Disinfection treatment comprises chlorine, ultraviolet (UV) and ozone treatment. The most basic form is chlorine disinfection where water is filtered with hypochlorite to generate chlorine residual that inactivates pathogens such as bacteria. UV technologies are chemical-free and require less contact time than chlorine disinfection. Water is channeled through a reactor that emits UV light at low wavelengths to destroy the DNA structures of microorganisms, including bacteria, viruses, yeasts and molds. Virtually any liquid can be used with this technology, so it is often found in beverage-processing plants; however, UV is sensitive to the clarity of the water. Higher clarity water requires less energy to treat, and, as a result, pretreatment of wastewater is common in systems where UV disinfection is used.
Ozone and Advanced Oxidation Processes (AOP) are powerful oxidation treatment technologies that generate hydroxyl radicals, the strongest oxidant used in water treatment. AOP is an ideal disinfection approach to treat recalcitrant contaminants that are otherwise not removed by other technologies. AOP and ozone technologies are commonly coupled with other filtration technologies.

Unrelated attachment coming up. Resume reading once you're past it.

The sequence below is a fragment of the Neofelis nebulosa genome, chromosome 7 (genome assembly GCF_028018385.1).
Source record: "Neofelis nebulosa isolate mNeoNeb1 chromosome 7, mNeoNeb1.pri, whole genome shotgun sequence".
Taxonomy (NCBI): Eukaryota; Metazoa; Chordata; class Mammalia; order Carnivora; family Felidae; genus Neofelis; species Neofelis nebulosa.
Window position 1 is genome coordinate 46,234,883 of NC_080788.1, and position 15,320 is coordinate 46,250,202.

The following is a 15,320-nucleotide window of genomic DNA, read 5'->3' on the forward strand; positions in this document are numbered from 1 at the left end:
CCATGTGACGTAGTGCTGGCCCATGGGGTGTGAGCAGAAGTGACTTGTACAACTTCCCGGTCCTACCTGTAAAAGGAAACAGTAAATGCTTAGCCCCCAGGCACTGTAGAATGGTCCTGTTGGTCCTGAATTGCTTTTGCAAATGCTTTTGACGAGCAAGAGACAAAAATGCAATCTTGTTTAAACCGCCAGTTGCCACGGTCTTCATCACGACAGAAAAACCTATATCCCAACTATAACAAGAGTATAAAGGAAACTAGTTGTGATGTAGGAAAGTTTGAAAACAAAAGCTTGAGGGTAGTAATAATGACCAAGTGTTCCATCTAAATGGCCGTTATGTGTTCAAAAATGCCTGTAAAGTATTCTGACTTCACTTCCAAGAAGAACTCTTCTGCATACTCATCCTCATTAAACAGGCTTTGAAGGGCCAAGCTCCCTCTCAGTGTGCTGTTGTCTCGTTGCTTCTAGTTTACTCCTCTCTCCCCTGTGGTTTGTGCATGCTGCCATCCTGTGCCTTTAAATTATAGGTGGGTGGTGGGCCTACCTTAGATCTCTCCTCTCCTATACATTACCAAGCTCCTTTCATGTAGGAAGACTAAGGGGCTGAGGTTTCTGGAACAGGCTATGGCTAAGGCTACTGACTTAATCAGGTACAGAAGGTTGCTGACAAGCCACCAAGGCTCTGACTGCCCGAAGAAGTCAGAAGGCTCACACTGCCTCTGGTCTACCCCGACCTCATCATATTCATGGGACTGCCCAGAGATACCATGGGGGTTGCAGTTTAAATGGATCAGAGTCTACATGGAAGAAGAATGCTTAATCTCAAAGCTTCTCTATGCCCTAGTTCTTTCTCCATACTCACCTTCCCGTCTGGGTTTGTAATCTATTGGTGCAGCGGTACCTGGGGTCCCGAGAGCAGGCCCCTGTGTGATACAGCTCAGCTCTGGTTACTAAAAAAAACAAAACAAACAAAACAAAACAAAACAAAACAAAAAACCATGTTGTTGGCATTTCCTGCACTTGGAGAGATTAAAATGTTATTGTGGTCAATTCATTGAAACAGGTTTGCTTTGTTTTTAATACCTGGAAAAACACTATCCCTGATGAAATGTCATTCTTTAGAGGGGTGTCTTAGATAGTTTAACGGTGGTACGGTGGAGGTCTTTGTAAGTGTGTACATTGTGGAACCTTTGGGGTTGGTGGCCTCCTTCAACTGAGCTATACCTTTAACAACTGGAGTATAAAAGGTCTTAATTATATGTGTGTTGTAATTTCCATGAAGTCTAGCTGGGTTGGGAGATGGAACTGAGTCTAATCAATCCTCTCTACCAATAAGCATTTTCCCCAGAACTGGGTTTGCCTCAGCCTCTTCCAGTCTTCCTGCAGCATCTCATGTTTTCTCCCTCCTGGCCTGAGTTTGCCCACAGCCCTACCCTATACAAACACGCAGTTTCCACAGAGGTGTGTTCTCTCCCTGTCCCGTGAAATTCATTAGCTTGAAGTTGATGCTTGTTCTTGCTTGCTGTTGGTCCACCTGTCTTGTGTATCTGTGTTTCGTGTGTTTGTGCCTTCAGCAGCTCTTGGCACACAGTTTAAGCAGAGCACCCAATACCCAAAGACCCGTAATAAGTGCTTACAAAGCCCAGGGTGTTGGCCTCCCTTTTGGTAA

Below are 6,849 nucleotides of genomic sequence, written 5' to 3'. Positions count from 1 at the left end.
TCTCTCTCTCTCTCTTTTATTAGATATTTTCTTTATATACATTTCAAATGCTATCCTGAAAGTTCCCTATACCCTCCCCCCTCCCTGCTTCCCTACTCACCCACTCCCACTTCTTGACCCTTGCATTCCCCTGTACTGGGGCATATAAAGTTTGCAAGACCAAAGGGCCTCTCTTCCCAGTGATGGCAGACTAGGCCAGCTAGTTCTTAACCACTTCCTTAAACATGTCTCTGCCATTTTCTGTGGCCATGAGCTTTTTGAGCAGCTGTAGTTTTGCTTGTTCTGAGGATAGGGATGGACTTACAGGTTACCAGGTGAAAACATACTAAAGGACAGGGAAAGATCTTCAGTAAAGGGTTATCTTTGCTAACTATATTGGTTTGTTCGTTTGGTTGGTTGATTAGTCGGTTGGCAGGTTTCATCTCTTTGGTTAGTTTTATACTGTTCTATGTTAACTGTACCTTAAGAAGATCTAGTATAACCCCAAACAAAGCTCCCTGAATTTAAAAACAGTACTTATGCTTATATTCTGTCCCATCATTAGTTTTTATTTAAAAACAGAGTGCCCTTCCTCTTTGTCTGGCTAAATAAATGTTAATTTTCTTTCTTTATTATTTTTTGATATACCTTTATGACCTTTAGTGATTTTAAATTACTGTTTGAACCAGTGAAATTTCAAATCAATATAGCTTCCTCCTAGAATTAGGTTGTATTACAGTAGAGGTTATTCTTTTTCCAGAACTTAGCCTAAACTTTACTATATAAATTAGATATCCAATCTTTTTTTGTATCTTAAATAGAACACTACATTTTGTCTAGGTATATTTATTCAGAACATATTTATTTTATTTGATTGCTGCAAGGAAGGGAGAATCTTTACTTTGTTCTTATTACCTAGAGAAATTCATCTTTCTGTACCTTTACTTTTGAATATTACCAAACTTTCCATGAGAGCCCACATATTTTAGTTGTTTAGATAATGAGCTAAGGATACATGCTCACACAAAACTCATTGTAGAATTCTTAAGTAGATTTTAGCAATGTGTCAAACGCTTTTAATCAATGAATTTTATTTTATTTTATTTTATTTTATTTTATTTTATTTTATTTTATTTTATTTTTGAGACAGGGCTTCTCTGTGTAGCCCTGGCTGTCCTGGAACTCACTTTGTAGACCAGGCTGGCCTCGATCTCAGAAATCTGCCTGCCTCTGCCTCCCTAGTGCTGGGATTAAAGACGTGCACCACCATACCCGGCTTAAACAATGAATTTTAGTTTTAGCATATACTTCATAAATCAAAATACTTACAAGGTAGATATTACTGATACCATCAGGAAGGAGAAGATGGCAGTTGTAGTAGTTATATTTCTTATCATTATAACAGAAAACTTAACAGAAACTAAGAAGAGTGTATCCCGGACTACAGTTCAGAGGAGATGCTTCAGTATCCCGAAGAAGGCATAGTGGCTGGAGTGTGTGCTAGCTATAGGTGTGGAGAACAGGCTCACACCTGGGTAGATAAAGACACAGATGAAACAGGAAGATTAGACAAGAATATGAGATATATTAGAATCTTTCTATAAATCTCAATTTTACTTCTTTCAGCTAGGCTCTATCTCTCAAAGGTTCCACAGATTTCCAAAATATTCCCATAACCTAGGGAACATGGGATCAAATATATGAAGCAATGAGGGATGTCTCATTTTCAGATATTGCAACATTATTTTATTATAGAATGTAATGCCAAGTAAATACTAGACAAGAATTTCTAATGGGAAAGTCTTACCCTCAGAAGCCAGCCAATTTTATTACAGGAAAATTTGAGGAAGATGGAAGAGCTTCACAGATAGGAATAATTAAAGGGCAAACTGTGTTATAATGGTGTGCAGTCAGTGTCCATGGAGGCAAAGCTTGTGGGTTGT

In addition to the biological and disinfection techniques presented above, there are other advanced treatment technologies that can be used either separately or in conjunction to fulfill wastewater discharge requirements.
Membrane filtration, using technologies such as microfiltration and ultrafiltration, provides suspended solids removal found in the processing of foods and beverages. These technologies can remove some pathogens, viruses and bacteria.
Reverse osmosis (RO)
In reverse osmosis, salts and many dissolved organics are removed through a semi-permeable membrane. RO is used when the highest quality reuse water is needed, such as high-pressure boiler feedwater or any use where low salt and contaminant levels are required. RO can be expensive and generate a concentrate brine waste stream that must be managed via proper disposal.
Treating water is only the first step to ensuring wastewater is recycled and reused efficiently and effectively within a plant. It is important for organizations to also consider the transportation and storage required for water reuse.